All this is enmeshed with the tale of Owlboy himself, a cute widdle mute considered an object owling failure by many of the birdfolk he lives among – but clearly beloved by others, and of course in your hands he proves himself an entirely capable hero. This is the tale of him proving himself, and of escaping the very little bounds of his home village for skyborne pastures new. I’m not got to do something reckless like compare it to Studio Ghibli, but that’s certainly the kind of feel it’s going for. A journey, not simply a series of mechanical challenges.
A fly in this well-intentioned ointment is that, as I say, Owlboy does not speak, which means others must speak for him. Or at him. Mostly at him. There is just a bit too much chatter in Owlboy, which threatens to shoot its breezy atmosphere in the foot. Given it’s pulling from Zelda in quite a big way, an excess of slightly banal conversation is entirely in keeping with such origins, but personally I’d appreciate more brevity. As it is, it just about stops shorting of irritating, but I worry that might cease to be the case across the entire game.
Something else I worry about the longer-term success of is the use of a conceit whereby Owlboy carries around friendly characters who have abilities he does not. In the beta demo, we only get one guy with a little pistol, all the better for taking down enemies or dispatching some blockages, and of course for expositing everything that lockjawed Olwboy himself cannot. The pew-pew shooting is as tight and instinctive as the flying, but the real purpose of the carrying is yer age-old Lost Vikings ‘pressing switches simultaneously to open a door’ puzzling.
A new mechanic, introduced late in the demo, involves a magic teleporter that can zoom your mate back to wherever you are, rather than leave ’em locked on the other side of a door. I.e. at the stage in other puzzlers that would see gritted teeth as you tried to establish how the hell to get both characters past a door which will only open when one of them is stood on a switch, Owlboy simply shrugs and says ‘here you go.’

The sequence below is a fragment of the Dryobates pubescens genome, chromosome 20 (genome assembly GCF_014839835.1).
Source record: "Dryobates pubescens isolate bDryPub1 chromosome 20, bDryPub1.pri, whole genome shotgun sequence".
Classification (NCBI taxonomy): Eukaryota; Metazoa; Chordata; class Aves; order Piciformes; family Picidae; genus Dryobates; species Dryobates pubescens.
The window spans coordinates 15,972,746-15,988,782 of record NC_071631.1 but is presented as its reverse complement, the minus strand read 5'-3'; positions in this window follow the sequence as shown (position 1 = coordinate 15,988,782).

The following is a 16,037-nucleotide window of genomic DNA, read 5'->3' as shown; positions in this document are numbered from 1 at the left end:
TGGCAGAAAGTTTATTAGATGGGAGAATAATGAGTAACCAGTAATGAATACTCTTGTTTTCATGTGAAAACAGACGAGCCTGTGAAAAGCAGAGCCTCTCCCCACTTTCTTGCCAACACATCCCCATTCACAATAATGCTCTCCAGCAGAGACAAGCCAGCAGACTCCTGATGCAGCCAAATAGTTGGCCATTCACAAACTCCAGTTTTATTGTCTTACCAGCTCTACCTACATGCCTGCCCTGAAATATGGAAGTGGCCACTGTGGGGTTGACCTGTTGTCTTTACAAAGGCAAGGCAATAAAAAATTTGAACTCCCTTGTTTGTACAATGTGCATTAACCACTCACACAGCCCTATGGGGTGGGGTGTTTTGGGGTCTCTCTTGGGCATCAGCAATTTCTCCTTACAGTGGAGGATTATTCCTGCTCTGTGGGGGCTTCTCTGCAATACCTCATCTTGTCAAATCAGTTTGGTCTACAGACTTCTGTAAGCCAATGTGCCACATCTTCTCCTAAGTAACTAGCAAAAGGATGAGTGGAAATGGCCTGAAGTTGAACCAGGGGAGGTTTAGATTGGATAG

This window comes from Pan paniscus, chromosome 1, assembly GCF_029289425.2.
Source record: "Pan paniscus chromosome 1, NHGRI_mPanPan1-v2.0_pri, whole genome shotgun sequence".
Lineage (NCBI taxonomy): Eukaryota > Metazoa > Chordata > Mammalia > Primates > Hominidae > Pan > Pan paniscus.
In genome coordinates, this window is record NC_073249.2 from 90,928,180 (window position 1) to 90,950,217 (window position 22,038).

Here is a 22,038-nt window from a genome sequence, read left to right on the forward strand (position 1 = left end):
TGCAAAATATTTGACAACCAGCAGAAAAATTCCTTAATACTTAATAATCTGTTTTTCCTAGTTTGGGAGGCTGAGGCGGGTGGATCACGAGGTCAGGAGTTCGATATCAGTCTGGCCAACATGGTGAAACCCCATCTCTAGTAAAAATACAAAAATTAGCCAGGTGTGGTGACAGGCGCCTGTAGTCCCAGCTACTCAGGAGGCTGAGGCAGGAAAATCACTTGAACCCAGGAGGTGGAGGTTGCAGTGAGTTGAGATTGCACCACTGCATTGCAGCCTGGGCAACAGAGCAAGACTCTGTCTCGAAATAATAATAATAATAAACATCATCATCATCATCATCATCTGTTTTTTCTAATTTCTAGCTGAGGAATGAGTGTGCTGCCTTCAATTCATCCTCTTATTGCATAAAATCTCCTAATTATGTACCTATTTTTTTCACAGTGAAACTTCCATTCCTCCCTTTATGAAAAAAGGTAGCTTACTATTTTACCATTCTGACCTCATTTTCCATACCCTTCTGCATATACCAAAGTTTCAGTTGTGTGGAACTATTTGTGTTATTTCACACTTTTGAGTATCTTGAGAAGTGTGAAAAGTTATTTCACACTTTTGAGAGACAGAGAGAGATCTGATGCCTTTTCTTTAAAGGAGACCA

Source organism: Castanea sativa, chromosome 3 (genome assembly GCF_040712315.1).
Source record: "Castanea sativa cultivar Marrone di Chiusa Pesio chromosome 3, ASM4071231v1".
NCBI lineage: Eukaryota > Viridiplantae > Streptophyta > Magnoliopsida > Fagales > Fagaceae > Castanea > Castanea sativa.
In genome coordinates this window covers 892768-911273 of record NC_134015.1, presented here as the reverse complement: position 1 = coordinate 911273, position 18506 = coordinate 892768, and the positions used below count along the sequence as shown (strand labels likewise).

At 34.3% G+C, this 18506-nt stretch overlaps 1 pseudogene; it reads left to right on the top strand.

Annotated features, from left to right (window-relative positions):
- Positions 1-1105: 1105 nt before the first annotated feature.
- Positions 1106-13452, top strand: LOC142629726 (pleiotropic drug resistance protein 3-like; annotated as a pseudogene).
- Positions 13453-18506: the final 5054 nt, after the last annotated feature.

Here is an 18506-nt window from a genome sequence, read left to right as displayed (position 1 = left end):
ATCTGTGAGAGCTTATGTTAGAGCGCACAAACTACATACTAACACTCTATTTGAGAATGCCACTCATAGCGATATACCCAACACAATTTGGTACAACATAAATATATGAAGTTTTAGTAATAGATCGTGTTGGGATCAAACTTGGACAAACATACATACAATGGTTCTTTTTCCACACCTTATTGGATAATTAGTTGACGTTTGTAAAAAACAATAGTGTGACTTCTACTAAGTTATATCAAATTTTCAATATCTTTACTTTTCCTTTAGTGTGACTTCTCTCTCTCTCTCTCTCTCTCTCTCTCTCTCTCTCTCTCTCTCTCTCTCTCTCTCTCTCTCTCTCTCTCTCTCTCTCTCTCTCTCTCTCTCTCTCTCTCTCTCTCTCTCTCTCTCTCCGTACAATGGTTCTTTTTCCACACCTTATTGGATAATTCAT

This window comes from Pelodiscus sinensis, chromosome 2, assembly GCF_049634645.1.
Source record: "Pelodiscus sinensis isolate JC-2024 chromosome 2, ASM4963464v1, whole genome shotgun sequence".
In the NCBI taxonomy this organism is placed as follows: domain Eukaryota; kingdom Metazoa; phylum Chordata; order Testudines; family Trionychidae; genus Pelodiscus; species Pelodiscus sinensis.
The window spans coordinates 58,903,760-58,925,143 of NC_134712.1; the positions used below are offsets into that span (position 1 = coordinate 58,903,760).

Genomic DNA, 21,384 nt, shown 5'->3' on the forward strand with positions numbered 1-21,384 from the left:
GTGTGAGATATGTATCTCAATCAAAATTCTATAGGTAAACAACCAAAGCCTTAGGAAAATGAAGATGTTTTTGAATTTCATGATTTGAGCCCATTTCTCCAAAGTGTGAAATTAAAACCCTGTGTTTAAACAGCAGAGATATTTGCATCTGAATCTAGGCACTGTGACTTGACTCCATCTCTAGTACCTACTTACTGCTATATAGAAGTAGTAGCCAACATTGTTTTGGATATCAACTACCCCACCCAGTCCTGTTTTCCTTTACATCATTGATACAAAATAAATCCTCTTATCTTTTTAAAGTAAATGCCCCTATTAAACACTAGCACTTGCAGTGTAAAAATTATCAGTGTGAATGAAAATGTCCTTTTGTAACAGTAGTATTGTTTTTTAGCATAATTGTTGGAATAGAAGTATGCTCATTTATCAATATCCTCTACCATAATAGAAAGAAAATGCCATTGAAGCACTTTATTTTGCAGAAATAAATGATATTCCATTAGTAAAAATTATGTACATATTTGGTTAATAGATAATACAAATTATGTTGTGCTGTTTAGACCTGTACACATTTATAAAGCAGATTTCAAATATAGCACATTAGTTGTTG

This plays into a general ethos in the demo that frustration should not be an issue, that everything flows rather than involves much trial and error, and I just don’t know how that’s going to play out long-term. The happy middleground of flow, as opposed to too easy or too frustrating, is immensely difficult to maintain – but maybe that’s where those eight years went to. Making it perfect.
Owlboy is very gentle, underneath its lavish presentation and effortless flight system. Looking at the b-roll footage of Things To Come that plays after the demo ends, I couldn’t spy much which suggested major escalation. Flying and poking around and my chatty mate pew-pewing, all bright and pretty and cheerful, but gentle.
This is not inherently a bad thing – not all of us want Super Meat Boy, after all – but in a way it leaves me none the wiser as to how this thing is going to play out. Or, indeed, as to whether a whole Owlboy really is right around the corner, or if this here demo is all we’re getting, all that will be known about Owlboy for some years hence.
All that aside, there is a lingering sense that Owlboy is special. It’s just that it makes its case ever so quietly, with a sort of stoic cheer. It is hard to pin down, because it is so low key or effortless about what it does; there is no chest-thumping, no sense of smugness, and any showiness is there only to serve the tale it tells.
It is, I fear, too late for Owlboy to make the waves it once seemed predestined to, and its drawn-out chattiness robs it of a certain purity that would have suited it, but it is real and it is delightful.
Owlboy is due for release this Fall/Autumn. A full release date will be announced at PAX West. You can play it there if you’re attending.